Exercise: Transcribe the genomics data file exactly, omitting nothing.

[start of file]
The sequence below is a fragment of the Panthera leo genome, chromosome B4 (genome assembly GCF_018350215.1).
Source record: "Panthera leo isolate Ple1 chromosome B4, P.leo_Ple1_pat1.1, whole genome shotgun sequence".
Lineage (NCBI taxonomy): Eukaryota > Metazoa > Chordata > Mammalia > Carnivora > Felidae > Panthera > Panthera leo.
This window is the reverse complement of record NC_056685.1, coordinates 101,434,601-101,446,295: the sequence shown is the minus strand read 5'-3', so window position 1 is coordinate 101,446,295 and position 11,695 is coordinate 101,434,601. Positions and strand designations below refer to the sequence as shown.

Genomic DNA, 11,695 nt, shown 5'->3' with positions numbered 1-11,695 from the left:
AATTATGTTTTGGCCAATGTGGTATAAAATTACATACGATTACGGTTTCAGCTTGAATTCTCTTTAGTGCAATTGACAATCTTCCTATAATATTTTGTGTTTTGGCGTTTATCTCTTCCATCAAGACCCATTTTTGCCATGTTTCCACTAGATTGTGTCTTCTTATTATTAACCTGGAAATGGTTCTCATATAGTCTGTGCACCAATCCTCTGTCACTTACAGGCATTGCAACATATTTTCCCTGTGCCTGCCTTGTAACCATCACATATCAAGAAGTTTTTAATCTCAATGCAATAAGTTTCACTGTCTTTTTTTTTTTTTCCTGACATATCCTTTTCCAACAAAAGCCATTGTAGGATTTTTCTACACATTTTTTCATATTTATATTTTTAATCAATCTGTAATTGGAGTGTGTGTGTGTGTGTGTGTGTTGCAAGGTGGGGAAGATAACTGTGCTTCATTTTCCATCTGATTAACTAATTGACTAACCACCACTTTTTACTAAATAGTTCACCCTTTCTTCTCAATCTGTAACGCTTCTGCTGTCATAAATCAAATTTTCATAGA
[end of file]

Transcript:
The sequence below is a fragment of the Panthera leo genome, chromosome B4 (genome assembly GCF_018350215.1).
Source record: "Panthera leo isolate Ple1 chromosome B4, P.leo_Ple1_pat1.1, whole genome shotgun sequence".
Lineage (NCBI taxonomy): Eukaryota > Metazoa > Chordata > Mammalia > Carnivora > Felidae > Panthera > Panthera leo.
This window is the reverse complement of record NC_056685.1, coordinates 101,434,601-101,446,295: the sequence shown is the minus strand read 5'-3', so window position 1 is coordinate 101,446,295 and position 11,695 is coordinate 101,434,601. Positions and strand designations below refer to the sequence as shown.

Genomic DNA, 11,695 nt, shown 5'->3' with positions numbered 1-11,695 from the left:
AATTATGTTTTGGCCAATGTGGTATAAAATTACATACGATTACGGTTTCAGCTTGAATTCTCTTTAGTGCAATTGACAATCTTCCTATAATATTTTGTGTTTTGGCGTTTATCTCTTCCATCAAGACCCATTTTTGCCATGTTTCCACTAGATTGTGTCTTCTTATTATTAACCTGGAAATGGTTCTCATATAGTCTGTGCACCAATCCTCTGTCACTTACAGGCATTGCAACATATTTTCCCTGTGCCTGCCTTGTAACCATCACATATCAAGAAGTTTTTAATCTCAATGCAATAAGTTTCACTGTCTTTTTTTTTTTTTCCTGACATATCCTTTTCCAACAAAAGCCATTGTAGGATTTTTCTACACATTTTTTCATATTTATATTTTTAATCAATCTGTAATTGGAGTGTGTGTGTGTGTGTGTGTGTTGCAAGGTGGGGAAGATAACTGTGCTTCATTTTCCATCTGATTAACTAATTGACTAACCACCACTTTTTACTAAATAGTTCACCCTTTCTTCTCAATCTGTAACGCTTCTGCTGTCATAAATCAAATTTTCATAGA